Payday Lenders Losing Access To Customer Bank Data

Payday Lenders Losing Access To Customer Bank Data
Joe Mabel [CC BY-SA 3.0], via Wikimedia Commons

Major U.S. banks have decided to stop providing data about bank customers and their accounts to payday lenders. The banking industry has been under pressure from U.S. regulators to stop facilitating the activities of predatory payday lenders. Up until this recent decision, payday lenders could pay to get access to a database of bank account information used to evaluate potential borrowers.

Early Warning Services LLC, which is co-owned by five large banks including Bank of America, JPMorgan, Wells Fargo, is the name of the firm that had been providing information about bank customer accounts to payday lenders for use in loan underwriting.

A Bloomberg report notes that the FDIC and other federal regulators have been pressuring banks to stop dealing with payday lenders in campaign dubbed “Operation Choke Point.”

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Statement from Early Warning Services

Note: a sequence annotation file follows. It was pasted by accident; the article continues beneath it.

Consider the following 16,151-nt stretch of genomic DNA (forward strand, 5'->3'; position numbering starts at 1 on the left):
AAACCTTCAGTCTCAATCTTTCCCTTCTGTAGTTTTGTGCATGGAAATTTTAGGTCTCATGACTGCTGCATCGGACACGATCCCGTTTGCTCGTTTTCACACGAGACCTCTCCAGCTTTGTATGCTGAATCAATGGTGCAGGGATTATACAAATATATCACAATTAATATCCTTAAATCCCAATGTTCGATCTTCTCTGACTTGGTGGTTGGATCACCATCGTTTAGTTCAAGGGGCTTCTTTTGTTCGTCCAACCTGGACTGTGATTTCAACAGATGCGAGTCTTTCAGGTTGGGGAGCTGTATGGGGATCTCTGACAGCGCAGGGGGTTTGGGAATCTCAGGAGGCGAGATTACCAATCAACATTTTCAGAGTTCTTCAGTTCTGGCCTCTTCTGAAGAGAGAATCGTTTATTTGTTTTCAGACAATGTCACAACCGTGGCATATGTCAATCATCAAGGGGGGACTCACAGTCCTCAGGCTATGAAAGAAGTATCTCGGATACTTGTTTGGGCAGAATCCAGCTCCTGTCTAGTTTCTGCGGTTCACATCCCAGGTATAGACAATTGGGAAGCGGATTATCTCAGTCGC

“We’ve been discontinuing service [to payday lenders] one by one,” Kyle Thomas, chief of marketing and sales at Scottsdale, Arizona-based Early Warning, noted in a telephone interview with Bloomberg. “The way we’re going through it reflects both the wishes of our data contributors as well as various regulators.”

More on Early Warning Service’s cut off of payday lenders

Of note, payday lenders don’t purchase the data directly. The firms get access through alternative credit bureaus such as Clarity Services and FactorTrust, which maintain databases on borrowers who use short-term loans.

Early Warning has been telling these middlemen firms that it does not want to be involved with lenders that charge high interest rates so it unintentionally facilitate fraud or other illegal activity, according to a 2014 letter obtained by Bloomberg News. The company noted in the letter that regulations are too complex, and it cannot confirm that short-term lenders are actually following the law.

“The use of their data is very strictly limited,” commented Julie Conroy, a former Early Warning employee who’s now research director at Aite Group LLC. “If there is a perception that there is reputational risk or potential harm to consumers that could come from the use of that data, the banks tend to be very sensitive about that.”

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